Centrowitz had played an often dominating presence in the NYC region during his last two years in HS, especially at his his specialty mile distance, in which he still holds the state record after 47 years. Centrowitz broke the NY 2-mile record early in 1973 at the Nanuet Relays with a 9:01, and he was turning in mile legs of around 4:08 as the anchor of Power's distance medley relay, putting him well within shooting distance of the "unofficial" state record of 4:06.0 by Power's Tony Colon in 1970. His official best in the mile was a 4:10.6 at graduation.
Centrowitz's historic summer on the national stage began on June 9, 1973 at the International Prep Meet near Chicago when he ran 16 seconds behind Craig Virgin of Lebanon IL as he shattered the national 2 mile record. Centro lowered his own state record to 8:56.2 with his 2nd place. From there it was out to the Golden West meet the next weekend in CA where he claimed an unofficial national title with a 4:08.0 in the mile. Hardly stopping to catch his breath, he headed down to Gainesville FL to AAU Juniors for 19-under athletes. In the prelims Centrowitz broke the meet record in the mile with a 4:11.8. In the finals he powered through three laps on the lead before San Jose State freshman Mark Schilling sped by him to break the 4-minute mark. Centrowitz did hold on in 2nd to set the all-time NY record of 4:02.7, and that place earned him a chance to run in three meets in Europe with the US Juniors team, mostly at a new distance, the 1500m.
In Germany on July 14 with the favorite Schilling ailing, Centrowitz took his one win in Europe when he won the 1500m in a time of 3:49.5, still more than a second off the state record of 3:48.2 set by Power's Colon in 1970. The record came a week later in Poland as US alternate and collegian Ernest Fisher filled in for Schilling and took the win but also helped pull Centrowitz in at 2nd to a NY record of 3:43.4. In Russia (of the USSR) Centrowitz finished 2nd in 3:46.3 as Schilling returned for the win. But maybe even of more note was that Centrowitz later helped US teammate Craig Virgin in the 5,000m by going out with an agreed on fast early pace to send Virgin off to a national record while Centrowitz in 2nd set a state record of 14:17.0 that would last for more than three decades until finally bettered by Josh McDougal in 2004.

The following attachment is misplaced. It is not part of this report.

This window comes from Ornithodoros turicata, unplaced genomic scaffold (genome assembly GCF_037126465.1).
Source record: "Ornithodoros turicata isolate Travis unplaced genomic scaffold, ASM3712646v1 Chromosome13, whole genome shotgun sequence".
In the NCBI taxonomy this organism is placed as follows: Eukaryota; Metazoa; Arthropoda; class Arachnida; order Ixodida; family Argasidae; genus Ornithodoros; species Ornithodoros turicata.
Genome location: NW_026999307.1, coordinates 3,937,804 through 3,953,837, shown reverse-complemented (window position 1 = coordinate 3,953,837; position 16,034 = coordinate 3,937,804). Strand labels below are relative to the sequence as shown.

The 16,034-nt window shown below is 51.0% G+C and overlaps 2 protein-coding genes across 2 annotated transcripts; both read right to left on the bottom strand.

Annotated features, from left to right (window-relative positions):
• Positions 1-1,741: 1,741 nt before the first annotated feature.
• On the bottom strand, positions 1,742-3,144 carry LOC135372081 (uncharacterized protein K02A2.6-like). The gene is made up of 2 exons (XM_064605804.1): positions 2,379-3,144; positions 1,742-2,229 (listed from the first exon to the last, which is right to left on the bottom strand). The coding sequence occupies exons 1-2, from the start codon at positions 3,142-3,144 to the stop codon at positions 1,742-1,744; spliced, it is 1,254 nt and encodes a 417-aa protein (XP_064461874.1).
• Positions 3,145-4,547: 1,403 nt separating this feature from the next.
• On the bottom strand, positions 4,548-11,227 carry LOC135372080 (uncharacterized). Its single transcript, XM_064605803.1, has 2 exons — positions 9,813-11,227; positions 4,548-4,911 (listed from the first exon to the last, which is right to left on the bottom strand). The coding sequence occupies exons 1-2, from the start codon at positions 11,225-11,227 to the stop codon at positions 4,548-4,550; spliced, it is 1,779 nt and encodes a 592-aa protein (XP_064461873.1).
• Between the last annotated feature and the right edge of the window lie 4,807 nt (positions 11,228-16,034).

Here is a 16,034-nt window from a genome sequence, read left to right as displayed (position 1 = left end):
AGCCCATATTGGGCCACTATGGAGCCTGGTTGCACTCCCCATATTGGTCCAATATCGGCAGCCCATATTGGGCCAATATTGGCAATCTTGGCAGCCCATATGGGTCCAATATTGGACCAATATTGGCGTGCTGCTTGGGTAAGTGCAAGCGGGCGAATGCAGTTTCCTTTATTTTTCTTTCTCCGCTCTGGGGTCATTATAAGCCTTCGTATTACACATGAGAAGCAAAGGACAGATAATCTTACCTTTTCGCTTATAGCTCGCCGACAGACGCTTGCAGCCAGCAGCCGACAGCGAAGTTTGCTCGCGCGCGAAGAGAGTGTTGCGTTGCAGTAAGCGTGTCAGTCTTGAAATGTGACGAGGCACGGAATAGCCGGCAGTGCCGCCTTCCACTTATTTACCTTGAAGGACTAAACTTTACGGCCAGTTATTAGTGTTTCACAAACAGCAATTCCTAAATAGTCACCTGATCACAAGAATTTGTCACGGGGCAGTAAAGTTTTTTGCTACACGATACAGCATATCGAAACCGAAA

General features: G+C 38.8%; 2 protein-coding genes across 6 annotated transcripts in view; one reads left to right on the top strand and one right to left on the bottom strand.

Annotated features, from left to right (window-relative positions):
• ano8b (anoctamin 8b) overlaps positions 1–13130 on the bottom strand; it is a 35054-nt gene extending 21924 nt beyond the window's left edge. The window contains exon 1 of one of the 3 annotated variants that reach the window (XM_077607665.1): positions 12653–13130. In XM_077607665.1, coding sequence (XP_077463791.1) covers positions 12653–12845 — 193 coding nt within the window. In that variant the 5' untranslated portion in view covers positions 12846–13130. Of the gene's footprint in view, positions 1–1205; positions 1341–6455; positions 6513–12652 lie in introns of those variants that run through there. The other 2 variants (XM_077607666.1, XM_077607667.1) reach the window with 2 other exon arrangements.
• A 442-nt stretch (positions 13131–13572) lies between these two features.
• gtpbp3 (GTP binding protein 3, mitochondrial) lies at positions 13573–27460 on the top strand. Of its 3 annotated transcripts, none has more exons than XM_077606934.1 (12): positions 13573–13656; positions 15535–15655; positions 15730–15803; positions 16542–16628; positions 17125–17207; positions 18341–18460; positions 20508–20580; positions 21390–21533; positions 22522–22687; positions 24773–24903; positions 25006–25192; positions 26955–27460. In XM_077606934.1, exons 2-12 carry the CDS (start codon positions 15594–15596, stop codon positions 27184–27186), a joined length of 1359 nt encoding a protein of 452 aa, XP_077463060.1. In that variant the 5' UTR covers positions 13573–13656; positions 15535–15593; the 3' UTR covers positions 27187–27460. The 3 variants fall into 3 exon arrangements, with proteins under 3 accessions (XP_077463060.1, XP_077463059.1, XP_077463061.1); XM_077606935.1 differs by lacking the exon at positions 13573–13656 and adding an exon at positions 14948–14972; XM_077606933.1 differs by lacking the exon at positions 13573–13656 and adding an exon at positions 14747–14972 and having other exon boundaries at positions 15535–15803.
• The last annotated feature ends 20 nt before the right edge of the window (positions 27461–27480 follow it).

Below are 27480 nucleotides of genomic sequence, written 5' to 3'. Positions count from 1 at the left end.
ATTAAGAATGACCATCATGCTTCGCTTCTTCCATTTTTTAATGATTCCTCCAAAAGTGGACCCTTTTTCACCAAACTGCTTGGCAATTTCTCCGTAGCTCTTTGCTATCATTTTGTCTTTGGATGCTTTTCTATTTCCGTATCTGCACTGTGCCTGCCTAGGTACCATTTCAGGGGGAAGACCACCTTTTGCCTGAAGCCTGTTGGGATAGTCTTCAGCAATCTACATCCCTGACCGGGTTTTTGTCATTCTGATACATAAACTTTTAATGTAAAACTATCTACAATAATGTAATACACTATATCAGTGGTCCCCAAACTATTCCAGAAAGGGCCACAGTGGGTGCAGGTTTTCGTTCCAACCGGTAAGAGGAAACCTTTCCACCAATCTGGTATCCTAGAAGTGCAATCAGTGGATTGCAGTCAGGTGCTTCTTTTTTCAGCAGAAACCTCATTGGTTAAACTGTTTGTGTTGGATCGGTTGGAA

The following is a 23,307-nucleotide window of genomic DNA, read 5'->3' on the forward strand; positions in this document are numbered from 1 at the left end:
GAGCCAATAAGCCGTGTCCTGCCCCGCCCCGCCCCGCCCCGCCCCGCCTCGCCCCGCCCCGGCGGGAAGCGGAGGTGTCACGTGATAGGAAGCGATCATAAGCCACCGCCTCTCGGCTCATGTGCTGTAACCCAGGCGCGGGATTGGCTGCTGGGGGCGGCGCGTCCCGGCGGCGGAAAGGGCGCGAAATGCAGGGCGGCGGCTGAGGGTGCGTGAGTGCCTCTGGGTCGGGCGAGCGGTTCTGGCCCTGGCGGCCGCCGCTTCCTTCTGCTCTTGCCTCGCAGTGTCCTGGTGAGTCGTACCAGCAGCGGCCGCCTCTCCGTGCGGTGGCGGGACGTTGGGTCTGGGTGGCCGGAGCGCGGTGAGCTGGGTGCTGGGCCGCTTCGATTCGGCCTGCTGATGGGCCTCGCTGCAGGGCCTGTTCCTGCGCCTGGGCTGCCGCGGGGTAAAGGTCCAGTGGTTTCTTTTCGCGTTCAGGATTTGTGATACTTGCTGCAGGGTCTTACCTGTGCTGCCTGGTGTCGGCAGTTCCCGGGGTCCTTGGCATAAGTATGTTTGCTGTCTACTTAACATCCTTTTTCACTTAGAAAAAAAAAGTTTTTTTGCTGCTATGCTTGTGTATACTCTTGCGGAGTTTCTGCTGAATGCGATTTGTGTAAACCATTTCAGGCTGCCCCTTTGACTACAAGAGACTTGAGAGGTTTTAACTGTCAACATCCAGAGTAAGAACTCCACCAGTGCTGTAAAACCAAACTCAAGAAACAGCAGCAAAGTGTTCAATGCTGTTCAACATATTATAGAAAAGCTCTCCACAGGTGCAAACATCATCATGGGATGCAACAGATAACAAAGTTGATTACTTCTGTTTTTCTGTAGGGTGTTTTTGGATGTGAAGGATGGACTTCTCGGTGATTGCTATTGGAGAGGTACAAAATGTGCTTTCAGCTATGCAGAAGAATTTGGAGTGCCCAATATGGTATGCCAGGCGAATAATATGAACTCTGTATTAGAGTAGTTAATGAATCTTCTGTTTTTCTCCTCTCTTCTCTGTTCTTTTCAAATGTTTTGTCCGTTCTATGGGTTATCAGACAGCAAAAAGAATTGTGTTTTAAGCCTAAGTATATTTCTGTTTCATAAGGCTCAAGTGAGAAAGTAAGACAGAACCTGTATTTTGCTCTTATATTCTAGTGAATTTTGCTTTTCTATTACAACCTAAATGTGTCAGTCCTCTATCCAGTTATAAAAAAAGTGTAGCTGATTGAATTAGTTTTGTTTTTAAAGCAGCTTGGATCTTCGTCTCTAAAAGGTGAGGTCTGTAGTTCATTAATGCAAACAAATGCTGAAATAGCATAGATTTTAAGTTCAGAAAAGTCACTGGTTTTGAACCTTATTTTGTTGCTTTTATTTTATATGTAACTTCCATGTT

Monroe-Woodbury's John Trautmann has also had his story recently covered on MileSpli. His States meet resume includes wins in the Class A XC race in 1984 and 1985 along with a 2nd as a sophomore, a win in the 1600m outdoors in 1985 and indoors in 1986, and he likely would have had more except for a case of mononucleosis to end his senior career. An early bloomer, "the Fish" as he came to be known set a lot of state class records and he still owns the second best mark overall indoors in both events featured in this article, the 1500m and 3000m.
Before he headed off to Georgetown University in 1987 to team up as a freshman with two NY colleagues Miles Irish (Burnt Hills) and Mike Stahr (Carmel) in setting a national record in the DMR at the Penn Relays, Trautmann on April 25, 1986 had another very special time there in Philly: 8:05.8. That time in the 3000m Championship of America race was more than 16 seconds better than the previous state record of Penfield's Grant Whitney in 1982, and it also beat Steve Prefontaine's national mark of 8:07.9 from 1969. It was also a half second better than the national indoor mark of Jerry Lindgren in 1964. Many records like Centrowitz's 1500m are set because great competition pulls out some extra effort, but at the 1986 Penn Relays Trautmann was truly on his own as he finished 15 seconds ahead of the next guy.
Trautmann's later achievements included a 1st in the 5K at the US Olympic Trials in 1992 and an appearance in Barcelona.